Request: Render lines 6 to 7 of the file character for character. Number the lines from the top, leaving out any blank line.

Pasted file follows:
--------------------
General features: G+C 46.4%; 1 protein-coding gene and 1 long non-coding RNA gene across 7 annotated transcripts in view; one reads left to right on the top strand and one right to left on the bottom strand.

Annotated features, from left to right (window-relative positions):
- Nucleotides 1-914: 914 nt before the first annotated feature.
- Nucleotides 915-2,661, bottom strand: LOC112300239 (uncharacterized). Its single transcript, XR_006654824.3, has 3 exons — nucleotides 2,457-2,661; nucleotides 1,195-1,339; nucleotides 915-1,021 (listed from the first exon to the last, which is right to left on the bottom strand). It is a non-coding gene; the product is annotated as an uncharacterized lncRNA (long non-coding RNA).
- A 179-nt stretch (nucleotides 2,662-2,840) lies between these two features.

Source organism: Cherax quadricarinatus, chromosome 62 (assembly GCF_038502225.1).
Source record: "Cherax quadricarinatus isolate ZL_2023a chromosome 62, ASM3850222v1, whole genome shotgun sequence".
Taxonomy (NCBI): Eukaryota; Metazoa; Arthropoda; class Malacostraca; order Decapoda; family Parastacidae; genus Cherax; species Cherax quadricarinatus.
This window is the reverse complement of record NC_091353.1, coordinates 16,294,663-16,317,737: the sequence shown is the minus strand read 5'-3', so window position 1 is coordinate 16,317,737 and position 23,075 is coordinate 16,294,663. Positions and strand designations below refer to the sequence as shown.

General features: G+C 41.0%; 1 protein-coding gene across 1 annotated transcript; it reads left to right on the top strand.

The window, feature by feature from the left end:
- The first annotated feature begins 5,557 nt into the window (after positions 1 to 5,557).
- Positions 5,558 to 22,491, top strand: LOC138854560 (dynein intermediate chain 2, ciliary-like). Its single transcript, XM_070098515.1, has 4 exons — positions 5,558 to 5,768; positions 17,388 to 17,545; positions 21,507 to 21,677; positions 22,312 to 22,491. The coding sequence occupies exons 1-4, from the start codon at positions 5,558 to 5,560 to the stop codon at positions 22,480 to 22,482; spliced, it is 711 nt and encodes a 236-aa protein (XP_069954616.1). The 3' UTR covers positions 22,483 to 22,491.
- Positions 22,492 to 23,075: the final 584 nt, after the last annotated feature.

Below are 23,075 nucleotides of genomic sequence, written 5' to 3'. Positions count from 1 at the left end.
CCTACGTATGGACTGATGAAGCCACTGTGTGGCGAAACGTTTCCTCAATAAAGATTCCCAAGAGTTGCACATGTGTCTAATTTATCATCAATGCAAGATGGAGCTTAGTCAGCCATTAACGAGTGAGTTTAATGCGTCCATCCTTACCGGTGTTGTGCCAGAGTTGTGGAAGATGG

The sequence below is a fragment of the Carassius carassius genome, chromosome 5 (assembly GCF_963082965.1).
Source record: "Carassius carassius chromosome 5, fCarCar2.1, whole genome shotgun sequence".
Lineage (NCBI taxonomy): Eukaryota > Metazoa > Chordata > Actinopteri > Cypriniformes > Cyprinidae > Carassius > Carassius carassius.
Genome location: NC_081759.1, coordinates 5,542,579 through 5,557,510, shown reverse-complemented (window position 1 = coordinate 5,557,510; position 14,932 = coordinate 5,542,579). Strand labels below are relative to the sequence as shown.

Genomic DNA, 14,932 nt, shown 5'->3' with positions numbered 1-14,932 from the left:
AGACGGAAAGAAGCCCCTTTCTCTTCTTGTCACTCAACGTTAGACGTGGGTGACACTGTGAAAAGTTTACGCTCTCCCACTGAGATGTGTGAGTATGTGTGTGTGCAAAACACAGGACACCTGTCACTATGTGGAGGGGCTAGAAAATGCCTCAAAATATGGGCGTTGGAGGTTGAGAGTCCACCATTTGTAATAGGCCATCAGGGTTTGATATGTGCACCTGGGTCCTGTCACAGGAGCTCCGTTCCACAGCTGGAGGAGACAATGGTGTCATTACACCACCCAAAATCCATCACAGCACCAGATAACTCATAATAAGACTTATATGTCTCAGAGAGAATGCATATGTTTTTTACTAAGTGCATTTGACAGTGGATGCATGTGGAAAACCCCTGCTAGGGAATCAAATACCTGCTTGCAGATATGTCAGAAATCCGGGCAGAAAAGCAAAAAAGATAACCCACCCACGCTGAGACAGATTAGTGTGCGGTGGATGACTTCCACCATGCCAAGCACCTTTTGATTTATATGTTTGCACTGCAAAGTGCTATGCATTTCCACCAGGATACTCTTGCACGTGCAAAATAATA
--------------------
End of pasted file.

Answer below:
Source organism: Cherax quadricarinatus, chromosome 62 (assembly GCF_038502225.1).
Source record: "Cherax quadricarinatus isolate ZL_2023a chromosome 62, ASM3850222v1, whole genome shotgun sequence".